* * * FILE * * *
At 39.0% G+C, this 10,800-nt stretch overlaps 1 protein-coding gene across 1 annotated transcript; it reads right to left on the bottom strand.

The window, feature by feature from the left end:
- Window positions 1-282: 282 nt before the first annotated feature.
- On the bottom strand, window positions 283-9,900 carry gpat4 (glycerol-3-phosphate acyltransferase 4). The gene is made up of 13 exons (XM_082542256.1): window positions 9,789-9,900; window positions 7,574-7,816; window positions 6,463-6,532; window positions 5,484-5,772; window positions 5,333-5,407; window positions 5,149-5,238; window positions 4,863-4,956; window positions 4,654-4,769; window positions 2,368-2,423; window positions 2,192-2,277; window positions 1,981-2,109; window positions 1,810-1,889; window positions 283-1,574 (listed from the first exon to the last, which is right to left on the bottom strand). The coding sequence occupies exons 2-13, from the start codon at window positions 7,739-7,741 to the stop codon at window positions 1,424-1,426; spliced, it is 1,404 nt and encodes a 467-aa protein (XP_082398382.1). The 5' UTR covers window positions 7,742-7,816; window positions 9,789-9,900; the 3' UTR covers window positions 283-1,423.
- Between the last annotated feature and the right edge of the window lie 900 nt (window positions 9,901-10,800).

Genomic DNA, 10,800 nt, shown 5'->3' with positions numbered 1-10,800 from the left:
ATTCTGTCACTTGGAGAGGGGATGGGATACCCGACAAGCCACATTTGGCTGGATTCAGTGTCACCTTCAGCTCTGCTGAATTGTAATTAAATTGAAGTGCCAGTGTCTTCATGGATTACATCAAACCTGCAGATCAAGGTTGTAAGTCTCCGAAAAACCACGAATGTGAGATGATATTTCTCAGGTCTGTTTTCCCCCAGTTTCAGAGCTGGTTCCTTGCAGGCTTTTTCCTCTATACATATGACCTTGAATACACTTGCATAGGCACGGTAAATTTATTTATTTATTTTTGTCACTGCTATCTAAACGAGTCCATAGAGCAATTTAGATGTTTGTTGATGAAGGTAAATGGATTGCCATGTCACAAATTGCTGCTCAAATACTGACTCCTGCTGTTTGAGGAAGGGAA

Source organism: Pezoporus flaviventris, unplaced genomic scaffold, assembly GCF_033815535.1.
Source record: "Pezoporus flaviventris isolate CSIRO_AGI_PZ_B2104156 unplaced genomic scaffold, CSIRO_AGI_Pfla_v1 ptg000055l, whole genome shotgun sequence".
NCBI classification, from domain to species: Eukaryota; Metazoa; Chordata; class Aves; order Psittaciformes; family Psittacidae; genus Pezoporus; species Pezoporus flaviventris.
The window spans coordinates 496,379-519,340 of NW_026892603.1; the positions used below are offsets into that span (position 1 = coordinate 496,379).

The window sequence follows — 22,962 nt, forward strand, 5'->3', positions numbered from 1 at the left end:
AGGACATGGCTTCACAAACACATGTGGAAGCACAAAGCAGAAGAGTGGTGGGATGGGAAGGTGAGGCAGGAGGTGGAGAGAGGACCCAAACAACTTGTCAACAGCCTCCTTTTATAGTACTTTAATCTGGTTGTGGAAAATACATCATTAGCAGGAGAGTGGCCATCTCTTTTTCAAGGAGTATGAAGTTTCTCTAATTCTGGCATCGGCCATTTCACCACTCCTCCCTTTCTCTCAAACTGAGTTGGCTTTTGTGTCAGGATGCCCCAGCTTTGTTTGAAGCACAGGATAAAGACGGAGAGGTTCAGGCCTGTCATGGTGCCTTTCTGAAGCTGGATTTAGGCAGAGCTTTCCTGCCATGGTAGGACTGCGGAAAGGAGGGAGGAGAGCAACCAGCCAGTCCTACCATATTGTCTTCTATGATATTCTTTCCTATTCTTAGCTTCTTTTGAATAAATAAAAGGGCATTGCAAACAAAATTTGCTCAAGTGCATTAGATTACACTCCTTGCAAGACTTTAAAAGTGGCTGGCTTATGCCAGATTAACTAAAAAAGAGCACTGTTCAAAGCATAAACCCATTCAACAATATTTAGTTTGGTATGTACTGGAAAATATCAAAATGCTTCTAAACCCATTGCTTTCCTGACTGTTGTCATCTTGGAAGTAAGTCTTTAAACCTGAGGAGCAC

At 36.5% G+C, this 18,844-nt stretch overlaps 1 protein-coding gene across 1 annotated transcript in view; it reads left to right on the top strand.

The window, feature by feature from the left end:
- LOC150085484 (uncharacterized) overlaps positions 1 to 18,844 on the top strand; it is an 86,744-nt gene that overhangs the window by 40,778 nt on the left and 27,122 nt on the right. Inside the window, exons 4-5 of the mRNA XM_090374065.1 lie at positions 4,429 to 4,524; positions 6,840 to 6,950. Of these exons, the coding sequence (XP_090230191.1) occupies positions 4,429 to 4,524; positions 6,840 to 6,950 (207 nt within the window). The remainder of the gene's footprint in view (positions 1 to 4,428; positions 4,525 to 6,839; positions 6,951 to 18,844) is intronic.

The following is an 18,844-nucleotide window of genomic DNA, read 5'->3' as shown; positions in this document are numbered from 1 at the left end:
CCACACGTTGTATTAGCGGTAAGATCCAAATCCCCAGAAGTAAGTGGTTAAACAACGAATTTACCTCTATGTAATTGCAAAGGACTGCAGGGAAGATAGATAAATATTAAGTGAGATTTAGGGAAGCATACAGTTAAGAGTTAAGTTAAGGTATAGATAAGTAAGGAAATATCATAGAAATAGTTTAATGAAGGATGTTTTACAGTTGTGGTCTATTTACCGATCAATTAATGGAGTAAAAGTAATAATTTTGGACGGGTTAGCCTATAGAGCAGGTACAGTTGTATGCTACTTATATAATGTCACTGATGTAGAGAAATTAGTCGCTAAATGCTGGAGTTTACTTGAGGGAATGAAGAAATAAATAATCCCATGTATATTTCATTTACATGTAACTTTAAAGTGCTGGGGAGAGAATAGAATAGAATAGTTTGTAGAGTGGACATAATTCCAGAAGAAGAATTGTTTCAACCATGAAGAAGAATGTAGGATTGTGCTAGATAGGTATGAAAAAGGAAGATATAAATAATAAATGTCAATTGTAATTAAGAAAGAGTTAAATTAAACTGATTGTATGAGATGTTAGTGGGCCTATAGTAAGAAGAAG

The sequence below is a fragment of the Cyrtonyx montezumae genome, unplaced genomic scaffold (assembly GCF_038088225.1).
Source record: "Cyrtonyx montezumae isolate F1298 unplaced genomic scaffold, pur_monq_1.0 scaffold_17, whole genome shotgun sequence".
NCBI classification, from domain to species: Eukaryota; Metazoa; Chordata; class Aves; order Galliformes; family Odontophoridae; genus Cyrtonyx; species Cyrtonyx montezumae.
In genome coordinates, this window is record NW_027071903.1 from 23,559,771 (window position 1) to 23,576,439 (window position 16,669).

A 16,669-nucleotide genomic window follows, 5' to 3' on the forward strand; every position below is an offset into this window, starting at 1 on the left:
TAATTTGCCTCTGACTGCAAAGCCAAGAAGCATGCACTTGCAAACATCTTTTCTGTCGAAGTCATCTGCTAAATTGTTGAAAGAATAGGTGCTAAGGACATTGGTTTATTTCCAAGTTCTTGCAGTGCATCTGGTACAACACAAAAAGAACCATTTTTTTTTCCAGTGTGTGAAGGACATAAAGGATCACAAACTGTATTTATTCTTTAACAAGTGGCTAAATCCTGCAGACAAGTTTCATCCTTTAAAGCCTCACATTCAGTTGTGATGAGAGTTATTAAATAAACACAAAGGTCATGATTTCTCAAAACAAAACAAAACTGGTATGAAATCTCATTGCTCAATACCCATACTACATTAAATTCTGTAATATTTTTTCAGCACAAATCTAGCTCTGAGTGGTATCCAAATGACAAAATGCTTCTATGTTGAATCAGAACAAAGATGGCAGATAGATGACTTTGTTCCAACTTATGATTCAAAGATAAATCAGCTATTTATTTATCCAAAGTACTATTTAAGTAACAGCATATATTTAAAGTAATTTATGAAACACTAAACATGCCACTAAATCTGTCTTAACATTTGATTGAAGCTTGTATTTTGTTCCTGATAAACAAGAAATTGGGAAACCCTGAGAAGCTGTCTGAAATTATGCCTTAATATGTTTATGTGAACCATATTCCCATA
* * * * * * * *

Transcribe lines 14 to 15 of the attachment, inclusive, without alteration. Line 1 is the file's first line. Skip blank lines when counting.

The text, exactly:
At 36.5% G+C, this 18,844-nt stretch overlaps 1 protein-coding gene across 1 annotated transcript in view; it reads left to right on the top strand.

The window, feature by feature from the left end: